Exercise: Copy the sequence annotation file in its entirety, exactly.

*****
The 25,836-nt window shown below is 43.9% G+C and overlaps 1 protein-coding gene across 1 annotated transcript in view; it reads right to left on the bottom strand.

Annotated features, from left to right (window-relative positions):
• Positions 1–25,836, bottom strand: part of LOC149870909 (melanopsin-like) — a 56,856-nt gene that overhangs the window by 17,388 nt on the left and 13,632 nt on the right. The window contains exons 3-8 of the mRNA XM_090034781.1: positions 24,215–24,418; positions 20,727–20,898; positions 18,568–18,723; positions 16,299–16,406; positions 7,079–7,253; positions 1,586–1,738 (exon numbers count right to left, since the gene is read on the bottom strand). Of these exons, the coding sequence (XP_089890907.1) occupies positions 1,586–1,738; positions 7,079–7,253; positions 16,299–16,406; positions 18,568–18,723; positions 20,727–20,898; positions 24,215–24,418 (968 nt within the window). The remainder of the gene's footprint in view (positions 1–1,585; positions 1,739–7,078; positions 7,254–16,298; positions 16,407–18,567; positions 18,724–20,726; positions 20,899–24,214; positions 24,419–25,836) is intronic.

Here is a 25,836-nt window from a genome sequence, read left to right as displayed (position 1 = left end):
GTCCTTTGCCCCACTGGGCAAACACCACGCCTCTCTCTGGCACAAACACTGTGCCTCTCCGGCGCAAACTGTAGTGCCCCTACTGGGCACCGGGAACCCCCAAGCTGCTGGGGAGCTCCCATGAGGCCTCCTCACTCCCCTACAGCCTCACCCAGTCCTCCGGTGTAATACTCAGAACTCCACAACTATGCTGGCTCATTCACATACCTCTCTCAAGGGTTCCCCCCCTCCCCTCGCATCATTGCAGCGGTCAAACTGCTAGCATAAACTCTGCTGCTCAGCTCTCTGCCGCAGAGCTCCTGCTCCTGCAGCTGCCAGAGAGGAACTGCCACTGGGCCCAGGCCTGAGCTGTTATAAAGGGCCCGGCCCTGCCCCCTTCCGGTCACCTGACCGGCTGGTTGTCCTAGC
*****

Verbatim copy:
The 25,836-nt window shown below is 43.9% G+C and overlaps 1 protein-coding gene across 1 annotated transcript in view; it reads right to left on the bottom strand.

Annotated features, from left to right (window-relative positions):
• Positions 1–25,836, bottom strand: part of LOC149870909 (melanopsin-like) — a 56,856-nt gene that overhangs the window by 17,388 nt on the left and 13,632 nt on the right. The window contains exons 3-8 of the mRNA XM_090034781.1: positions 24,215–24,418; positions 20,727–20,898; positions 18,568–18,723; positions 16,299–16,406; positions 7,079–7,253; positions 1,586–1,738 (exon numbers count right to left, since the gene is read on the bottom strand). Of these exons, the coding sequence (XP_089890907.1) occupies positions 1,586–1,738; positions 7,079–7,253; positions 16,299–16,406; positions 18,568–18,723; positions 20,727–20,898; positions 24,215–24,418 (968 nt within the window). The remainder of the gene's footprint in view (positions 1–1,585; positions 1,739–7,078; positions 7,254–16,298; positions 16,407–18,567; positions 18,724–20,726; positions 20,899–24,214; positions 24,419–25,836) is intronic.

Here is a 25,836-nt window from a genome sequence, read left to right as displayed (position 1 = left end):
GTCCTTTGCCCCACTGGGCAAACACCACGCCTCTCTCTGGCACAAACACTGTGCCTCTCCGGCGCAAACTGTAGTGCCCCTACTGGGCACCGGGAACCCCCAAGCTGCTGGGGAGCTCCCATGAGGCCTCCTCACTCCCCTACAGCCTCACCCAGTCCTCCGGTGTAATACTCAGAACTCCACAACTATGCTGGCTCATTCACATACCTCTCTCAAGGGTTCCCCCCCTCCCCTCGCATCATTGCAGCGGTCAAACTGCTAGCATAAACTCTGCTGCTCAGCTCTCTGCCGCAGAGCTCCTGCTCCTGCAGCTGCCAGAGAGGAACTGCCACTGGGCCCAGGCCTGAGCTGTTATAAAGGGCCCGGCCCTGCCCCCTTCCGGTCACCTGACCGGCTGGTTGTCCTAGC